The headline unemployment rate gets almost all of the attention, but the U.S. Bureau of Labor Statistics also publishes the results of the Job Opening and Labor Turnover Survey (JOLTS), which gives more detail on underlying patterns of hiring and firing. The JOLTS numbers for December 2013 came out on Tuesday, and here are a few of the highlights that caught my eye.
One useful measure of the state of the labor market is the number of unemployed people per job opening. After the 2001 recession this ratio reached nearly 3:1, and during the worst of the Great Recession there were nearly 7 unemployed people for every job opening. But by December 2013, the ratio was back down to 2.6--not quite as healthy as one would like, but still a vast improvement.
Another measure is the ratio of quits to layoffs/discharges. Quits are when a person leaves a job voluntarily. Layoffs and discharges are when people are separated from their job involuntarily. In a healthy economy, more people quit than are forced to leave, so the ratio is above 1. In the recession, voluntary quits dwindled as people held onto the jobs they had, and involuntary layoffs rose, so the ratio fell below 1. We have now returned to an economy where those who leave their jobs are more likely to have done by quitting voluntarily than by being laid off or discharged involuntarily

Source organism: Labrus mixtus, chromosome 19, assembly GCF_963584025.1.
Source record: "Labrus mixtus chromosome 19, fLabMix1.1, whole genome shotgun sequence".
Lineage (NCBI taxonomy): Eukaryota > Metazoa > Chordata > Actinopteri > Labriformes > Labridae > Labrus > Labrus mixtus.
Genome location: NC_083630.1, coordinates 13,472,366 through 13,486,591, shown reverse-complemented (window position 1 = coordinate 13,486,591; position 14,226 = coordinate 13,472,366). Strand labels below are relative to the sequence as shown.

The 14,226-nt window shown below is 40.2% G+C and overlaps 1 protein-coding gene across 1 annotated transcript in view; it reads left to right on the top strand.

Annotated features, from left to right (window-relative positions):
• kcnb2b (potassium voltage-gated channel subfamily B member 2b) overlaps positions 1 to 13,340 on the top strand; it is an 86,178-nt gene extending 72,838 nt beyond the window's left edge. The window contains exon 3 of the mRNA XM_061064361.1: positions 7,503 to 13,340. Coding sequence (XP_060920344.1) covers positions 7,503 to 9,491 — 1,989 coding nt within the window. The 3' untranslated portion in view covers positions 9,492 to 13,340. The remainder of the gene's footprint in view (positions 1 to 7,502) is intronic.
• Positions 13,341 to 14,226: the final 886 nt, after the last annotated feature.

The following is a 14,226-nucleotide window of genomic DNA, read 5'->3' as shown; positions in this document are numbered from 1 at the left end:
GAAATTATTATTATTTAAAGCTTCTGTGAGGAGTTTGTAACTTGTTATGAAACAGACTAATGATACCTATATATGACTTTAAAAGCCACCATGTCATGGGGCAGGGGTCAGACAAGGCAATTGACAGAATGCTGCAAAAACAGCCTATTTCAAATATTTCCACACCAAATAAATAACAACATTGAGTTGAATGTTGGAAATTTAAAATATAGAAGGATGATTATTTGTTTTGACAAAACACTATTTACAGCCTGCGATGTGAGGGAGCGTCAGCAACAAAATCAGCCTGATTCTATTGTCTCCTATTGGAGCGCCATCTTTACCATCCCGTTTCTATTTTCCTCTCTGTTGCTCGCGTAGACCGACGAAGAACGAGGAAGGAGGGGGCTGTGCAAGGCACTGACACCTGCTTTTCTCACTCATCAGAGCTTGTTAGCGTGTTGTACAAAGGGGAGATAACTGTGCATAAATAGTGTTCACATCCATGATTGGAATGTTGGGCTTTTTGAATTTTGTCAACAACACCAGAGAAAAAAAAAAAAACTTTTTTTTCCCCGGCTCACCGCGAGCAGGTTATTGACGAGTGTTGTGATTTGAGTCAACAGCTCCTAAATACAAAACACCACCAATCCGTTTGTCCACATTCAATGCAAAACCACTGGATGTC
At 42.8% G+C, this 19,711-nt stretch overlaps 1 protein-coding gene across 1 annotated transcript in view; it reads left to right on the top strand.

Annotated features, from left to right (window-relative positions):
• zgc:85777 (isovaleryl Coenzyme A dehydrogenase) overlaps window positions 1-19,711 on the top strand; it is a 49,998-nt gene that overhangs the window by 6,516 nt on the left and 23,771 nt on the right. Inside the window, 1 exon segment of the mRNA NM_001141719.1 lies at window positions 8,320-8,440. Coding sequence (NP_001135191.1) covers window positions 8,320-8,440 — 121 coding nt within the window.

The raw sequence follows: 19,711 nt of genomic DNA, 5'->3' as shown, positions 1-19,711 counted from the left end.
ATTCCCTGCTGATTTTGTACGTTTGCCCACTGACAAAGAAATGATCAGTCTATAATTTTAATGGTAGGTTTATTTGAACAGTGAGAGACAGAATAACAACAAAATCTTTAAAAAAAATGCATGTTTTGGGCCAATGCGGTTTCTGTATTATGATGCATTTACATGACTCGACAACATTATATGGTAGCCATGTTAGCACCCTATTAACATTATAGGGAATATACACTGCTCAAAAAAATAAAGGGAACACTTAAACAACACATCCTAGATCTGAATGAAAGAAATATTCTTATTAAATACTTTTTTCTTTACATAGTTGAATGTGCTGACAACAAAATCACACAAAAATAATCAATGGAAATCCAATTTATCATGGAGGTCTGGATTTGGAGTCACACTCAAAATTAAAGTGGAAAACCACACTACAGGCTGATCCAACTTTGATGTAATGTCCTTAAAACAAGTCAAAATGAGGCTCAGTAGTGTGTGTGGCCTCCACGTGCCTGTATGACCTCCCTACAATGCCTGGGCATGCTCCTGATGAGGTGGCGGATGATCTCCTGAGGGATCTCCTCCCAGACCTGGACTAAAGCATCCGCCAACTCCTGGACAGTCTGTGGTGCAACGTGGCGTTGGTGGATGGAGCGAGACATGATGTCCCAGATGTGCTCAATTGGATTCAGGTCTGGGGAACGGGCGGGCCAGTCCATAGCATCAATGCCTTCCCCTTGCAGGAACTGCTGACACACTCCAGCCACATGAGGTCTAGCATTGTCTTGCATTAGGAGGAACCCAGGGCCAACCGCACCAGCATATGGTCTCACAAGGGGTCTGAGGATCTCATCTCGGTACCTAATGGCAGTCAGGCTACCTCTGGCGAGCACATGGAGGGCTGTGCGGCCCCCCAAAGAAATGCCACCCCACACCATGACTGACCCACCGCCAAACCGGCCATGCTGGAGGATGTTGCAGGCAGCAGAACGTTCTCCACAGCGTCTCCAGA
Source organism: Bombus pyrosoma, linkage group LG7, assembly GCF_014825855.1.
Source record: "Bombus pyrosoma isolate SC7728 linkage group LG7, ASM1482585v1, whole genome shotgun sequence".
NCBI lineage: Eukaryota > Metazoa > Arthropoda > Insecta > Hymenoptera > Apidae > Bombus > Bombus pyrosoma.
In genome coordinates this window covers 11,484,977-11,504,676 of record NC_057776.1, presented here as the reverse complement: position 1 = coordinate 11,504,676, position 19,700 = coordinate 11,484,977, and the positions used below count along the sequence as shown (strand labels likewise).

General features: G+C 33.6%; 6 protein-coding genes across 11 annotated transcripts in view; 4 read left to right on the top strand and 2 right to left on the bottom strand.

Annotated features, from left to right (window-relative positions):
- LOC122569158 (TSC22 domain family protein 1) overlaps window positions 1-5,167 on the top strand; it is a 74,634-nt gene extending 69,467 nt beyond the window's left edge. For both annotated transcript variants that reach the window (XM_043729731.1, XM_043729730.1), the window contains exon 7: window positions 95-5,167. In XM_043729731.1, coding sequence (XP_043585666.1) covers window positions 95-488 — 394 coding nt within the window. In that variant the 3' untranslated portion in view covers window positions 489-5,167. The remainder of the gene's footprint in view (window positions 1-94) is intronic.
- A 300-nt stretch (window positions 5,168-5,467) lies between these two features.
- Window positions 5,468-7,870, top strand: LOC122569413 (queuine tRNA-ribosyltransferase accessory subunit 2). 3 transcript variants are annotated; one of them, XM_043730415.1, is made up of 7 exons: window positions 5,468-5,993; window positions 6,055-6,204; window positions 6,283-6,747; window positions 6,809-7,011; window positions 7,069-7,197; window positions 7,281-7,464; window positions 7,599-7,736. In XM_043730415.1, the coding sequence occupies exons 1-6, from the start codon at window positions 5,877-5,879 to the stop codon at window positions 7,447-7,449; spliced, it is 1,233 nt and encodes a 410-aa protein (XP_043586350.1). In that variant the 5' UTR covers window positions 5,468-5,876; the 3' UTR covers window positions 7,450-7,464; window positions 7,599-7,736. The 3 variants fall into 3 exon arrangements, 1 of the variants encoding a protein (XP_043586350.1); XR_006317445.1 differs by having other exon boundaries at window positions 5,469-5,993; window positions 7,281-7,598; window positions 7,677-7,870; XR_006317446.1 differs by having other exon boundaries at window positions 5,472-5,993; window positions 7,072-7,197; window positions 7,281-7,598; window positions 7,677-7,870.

Finally, the Beveridge curve shows a relationship between job openings and unemployment in an economy. The usual pattern is that when job openings are few, unemployment is higher, and when job openings are many, unemployment is lower. As the illustration shows, the data for the U.S. economy sketched out this kind of Beveridge curve as the 2001 recession arrived, as the labor market recovered, and then as the Great Recession hit. But since the recession ended, the U.S. economy has not moved back up the same Beveridge curve. Instead, the data since the end of the recession is tracing out a new Beveridge curve to the right of the previous one. The shift in the Beveridge curve means that for a given level of job openings (shown on the vertical axis) the corresponding unemployment rate (shown on the horizontal axis) is higher. This outcome is often described as saying that the economy isn't doing as good a job of "matching." But as the BLS writes: "For example, a greater mismatch between available jobs and the unemployed in terms of skills or location would cause the curve to shift outward, up and toward the right."
The JOLTS report just reports these statistics, and isn't about analyzing the possible underlying causes for such a mismatch. Here is a blog post from August 2012 some additional background on Beveridge curves, historical patterns, and their application to the U.S. economy in recent years.